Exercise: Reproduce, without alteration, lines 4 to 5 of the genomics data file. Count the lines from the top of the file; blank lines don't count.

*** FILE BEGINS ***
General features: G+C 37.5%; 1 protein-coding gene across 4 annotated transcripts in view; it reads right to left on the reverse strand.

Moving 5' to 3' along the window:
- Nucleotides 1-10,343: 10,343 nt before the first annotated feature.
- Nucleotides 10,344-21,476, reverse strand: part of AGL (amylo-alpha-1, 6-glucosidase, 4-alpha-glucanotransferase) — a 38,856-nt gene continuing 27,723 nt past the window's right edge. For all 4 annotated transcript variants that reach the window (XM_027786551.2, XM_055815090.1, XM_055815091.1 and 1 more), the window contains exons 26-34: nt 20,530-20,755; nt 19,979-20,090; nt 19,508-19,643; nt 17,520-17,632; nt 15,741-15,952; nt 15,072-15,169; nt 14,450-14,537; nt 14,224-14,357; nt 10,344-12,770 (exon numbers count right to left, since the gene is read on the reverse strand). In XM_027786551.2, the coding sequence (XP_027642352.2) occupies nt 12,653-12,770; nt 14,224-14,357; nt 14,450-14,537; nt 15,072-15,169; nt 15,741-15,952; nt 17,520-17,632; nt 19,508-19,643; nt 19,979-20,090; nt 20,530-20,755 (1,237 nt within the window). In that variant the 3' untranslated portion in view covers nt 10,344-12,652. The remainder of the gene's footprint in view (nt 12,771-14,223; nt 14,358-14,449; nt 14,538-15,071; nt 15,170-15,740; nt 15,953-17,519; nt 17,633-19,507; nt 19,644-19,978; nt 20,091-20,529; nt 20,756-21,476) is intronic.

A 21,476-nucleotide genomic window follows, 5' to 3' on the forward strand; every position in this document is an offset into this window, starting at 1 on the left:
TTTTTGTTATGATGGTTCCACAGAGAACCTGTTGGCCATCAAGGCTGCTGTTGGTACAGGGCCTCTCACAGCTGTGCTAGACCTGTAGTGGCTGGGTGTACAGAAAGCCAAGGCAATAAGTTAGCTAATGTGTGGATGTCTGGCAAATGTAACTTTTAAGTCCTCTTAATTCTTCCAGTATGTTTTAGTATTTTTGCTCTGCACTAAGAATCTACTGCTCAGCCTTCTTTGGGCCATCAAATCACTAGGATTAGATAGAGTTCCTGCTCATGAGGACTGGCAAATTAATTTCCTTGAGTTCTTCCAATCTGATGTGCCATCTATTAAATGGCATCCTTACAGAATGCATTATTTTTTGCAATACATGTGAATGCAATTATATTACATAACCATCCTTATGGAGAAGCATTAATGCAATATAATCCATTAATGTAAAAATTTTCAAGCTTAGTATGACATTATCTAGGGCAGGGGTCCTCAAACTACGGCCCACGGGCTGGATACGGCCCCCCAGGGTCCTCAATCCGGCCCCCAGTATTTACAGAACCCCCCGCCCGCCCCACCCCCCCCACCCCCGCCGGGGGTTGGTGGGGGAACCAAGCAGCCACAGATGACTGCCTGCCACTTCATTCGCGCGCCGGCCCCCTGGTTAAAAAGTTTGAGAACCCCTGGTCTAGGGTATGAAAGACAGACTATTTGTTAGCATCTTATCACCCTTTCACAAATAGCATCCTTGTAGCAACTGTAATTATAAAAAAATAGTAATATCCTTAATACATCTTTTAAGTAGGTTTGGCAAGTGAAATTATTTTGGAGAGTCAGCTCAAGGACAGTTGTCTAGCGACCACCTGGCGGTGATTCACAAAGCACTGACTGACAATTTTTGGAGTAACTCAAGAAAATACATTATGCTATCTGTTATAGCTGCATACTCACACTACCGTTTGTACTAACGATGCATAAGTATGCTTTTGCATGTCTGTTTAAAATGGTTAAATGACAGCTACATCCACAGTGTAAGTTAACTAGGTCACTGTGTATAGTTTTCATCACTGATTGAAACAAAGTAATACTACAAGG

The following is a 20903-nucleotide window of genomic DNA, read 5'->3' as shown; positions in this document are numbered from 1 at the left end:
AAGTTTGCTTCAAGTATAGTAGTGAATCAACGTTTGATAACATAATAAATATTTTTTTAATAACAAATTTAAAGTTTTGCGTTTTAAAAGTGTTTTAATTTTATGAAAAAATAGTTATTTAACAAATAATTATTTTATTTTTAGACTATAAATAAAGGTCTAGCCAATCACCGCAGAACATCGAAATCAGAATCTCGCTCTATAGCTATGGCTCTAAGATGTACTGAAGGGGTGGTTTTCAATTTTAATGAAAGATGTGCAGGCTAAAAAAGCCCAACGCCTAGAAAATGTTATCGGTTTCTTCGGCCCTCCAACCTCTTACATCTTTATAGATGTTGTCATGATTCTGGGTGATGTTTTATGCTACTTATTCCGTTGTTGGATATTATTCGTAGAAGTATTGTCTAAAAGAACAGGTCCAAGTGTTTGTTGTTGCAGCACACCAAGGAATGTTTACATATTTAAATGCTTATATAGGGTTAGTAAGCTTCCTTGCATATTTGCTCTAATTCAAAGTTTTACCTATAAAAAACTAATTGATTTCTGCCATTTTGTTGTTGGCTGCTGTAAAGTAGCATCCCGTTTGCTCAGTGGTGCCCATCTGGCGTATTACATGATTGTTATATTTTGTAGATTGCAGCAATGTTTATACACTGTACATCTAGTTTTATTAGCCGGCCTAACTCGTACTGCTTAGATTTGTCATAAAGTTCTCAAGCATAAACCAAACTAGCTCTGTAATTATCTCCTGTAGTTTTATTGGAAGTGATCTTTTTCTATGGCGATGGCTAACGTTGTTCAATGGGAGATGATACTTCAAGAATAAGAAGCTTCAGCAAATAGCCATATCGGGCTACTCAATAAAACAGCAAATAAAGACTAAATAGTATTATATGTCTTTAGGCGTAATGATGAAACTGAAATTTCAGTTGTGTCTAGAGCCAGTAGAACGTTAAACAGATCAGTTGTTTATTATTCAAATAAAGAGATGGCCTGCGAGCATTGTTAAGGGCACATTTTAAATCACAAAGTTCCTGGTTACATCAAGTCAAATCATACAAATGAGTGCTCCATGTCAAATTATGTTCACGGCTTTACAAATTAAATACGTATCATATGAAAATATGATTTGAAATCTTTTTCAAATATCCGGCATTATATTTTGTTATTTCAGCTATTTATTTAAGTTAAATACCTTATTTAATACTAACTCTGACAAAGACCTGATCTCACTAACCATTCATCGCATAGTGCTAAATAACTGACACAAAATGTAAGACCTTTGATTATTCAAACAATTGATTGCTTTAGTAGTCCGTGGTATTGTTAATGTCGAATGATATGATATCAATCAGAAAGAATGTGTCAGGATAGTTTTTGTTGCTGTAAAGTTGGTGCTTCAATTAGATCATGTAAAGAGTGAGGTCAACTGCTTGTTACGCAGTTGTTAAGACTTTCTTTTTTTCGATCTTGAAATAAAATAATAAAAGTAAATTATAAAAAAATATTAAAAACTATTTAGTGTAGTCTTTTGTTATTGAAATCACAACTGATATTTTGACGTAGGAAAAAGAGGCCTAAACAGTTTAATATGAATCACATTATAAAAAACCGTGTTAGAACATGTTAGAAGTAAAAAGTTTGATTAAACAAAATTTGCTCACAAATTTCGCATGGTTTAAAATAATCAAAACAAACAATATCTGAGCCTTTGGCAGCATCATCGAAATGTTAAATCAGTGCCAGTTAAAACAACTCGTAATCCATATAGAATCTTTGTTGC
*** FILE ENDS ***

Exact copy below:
- Nucleotides 10,344-21,476, reverse strand: part of AGL (amylo-alpha-1, 6-glucosidase, 4-alpha-glucanotransferase) — a 38,856-nt gene continuing 27,723 nt past the window's right edge. For all 4 annotated transcript variants that reach the window (XM_027786551.2, XM_055815090.1, XM_055815091.1 and 1 more), the window contains exons 26-34: nt 20,530-20,755; nt 19,979-20,090; nt 19,508-19,643; nt 17,520-17,632; nt 15,741-15,952; nt 15,072-15,169; nt 14,450-14,537; nt 14,224-14,357; nt 10,344-12,770 (exon numbers count right to left, since the gene is read on the reverse strand). In XM_027786551.2, the coding sequence (XP_027642352.2) occupies nt 12,653-12,770; nt 14,224-14,357; nt 14,450-14,537; nt 15,072-15,169; nt 15,741-15,952; nt 17,520-17,632; nt 19,508-19,643; nt 19,979-20,090; nt 20,530-20,755 (1,237 nt within the window). In that variant the 3' untranslated portion in view covers nt 10,344-12,652. The remainder of the gene's footprint in view (nt 12,771-14,223; nt 14,358-14,449; nt 14,538-15,071; nt 15,170-15,740; nt 15,953-17,519; nt 17,633-19,507; nt 19,644-19,978; nt 20,091-20,529; nt 20,756-21,476) is intronic.

A 21,476-nucleotide genomic window follows, 5' to 3' on the forward strand; every position in this document is an offset into this window, starting at 1 on the left: